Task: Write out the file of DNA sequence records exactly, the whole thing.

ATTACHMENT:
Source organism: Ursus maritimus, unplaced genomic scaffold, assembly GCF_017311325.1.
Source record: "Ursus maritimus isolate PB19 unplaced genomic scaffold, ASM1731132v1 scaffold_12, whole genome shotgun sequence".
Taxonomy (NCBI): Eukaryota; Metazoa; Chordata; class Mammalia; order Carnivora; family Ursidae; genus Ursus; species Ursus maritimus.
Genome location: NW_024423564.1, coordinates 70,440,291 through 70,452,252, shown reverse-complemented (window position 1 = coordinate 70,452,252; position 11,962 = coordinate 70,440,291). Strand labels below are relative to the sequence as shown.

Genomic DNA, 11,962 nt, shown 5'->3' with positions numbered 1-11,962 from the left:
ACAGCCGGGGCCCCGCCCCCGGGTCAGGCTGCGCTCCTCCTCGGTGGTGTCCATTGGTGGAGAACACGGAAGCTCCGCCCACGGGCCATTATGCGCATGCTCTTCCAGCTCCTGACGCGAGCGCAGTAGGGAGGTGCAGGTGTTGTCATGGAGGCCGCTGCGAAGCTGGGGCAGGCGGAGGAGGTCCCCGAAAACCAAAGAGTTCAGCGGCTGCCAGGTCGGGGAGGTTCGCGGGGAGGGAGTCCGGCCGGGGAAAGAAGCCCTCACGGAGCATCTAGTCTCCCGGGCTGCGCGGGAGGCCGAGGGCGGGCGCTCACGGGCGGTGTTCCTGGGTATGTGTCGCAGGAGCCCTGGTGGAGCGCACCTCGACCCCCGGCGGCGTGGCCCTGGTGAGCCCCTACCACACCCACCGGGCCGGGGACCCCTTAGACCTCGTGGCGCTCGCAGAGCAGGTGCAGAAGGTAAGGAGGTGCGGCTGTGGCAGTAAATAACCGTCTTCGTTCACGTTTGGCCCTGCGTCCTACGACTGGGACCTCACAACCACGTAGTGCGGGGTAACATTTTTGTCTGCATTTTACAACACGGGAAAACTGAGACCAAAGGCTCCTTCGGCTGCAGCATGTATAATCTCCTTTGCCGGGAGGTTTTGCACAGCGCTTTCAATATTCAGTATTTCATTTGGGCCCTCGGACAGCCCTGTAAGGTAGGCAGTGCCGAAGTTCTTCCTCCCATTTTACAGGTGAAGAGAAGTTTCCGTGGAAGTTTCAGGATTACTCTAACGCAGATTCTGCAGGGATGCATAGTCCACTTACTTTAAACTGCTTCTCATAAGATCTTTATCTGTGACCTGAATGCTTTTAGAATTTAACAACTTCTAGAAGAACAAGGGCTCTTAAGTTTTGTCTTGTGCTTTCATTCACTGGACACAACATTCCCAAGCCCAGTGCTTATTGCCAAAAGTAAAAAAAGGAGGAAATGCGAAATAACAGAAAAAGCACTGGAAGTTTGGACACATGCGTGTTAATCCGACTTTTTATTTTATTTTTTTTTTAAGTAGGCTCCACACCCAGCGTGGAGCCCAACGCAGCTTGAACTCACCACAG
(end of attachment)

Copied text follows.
Source organism: Ursus maritimus, unplaced genomic scaffold, assembly GCF_017311325.1.
Source record: "Ursus maritimus isolate PB19 unplaced genomic scaffold, ASM1731132v1 scaffold_12, whole genome shotgun sequence".
Taxonomy (NCBI): Eukaryota; Metazoa; Chordata; class Mammalia; order Carnivora; family Ursidae; genus Ursus; species Ursus maritimus.
Genome location: NW_024423564.1, coordinates 70,440,291 through 70,452,252, shown reverse-complemented (window position 1 = coordinate 70,452,252; position 11,962 = coordinate 70,440,291). Strand labels below are relative to the sequence as shown.

Genomic DNA, 11,962 nt, shown 5'->3' with positions numbered 1-11,962 from the left:
ACAGCCGGGGCCCCGCCCCCGGGTCAGGCTGCGCTCCTCCTCGGTGGTGTCCATTGGTGGAGAACACGGAAGCTCCGCCCACGGGCCATTATGCGCATGCTCTTCCAGCTCCTGACGCGAGCGCAGTAGGGAGGTGCAGGTGTTGTCATGGAGGCCGCTGCGAAGCTGGGGCAGGCGGAGGAGGTCCCCGAAAACCAAAGAGTTCAGCGGCTGCCAGGTCGGGGAGGTTCGCGGGGAGGGAGTCCGGCCGGGGAAAGAAGCCCTCACGGAGCATCTAGTCTCCCGGGCTGCGCGGGAGGCCGAGGGCGGGCGCTCACGGGCGGTGTTCCTGGGTATGTGTCGCAGGAGCCCTGGTGGAGCGCACCTCGACCCCCGGCGGCGTGGCCCTGGTGAGCCCCTACCACACCCACCGGGCCGGGGACCCCTTAGACCTCGTGGCGCTCGCAGAGCAGGTGCAGAAGGTAAGGAGGTGCGGCTGTGGCAGTAAATAACCGTCTTCGTTCACGTTTGGCCCTGCGTCCTACGACTGGGACCTCACAACCACGTAGTGCGGGGTAACATTTTTGTCTGCATTTTACAACACGGGAAAACTGAGACCAAAGGCTCCTTCGGCTGCAGCATGTATAATCTCCTTTGCCGGGAGGTTTTGCACAGCGCTTTCAATATTCAGTATTTCATTTGGGCCCTCGGACAGCCCTGTAAGGTAGGCAGTGCCGAAGTTCTTCCTCCCATTTTACAGGTGAAGAGAAGTTTCCGTGGAAGTTTCAGGATTACTCTAACGCAGATTCTGCAGGGATGCATAGTCCACTTACTTTAAACTGCTTCTCATAAGATCTTTATCTGTGACCTGAATGCTTTTAGAATTTAACAACTTCTAGAAGAACAAGGGCTCTTAAGTTTTGTCTTGTGCTTTCATTCACTGGACACAACATTCCCAAGCCCAGTGCTTATTGCCAAAAGTAAAAAAAGGAGGAAATGCGAAATAACAGAAAAAGCACTGGAAGTTTGGACACATGCGTGTTAATCCGACTTTTTATTTTATTTTTTTTTTAAGTAGGCTCCACACCCAGCGTGGAGCCCAACGCAGCTTGAACTCACCACAG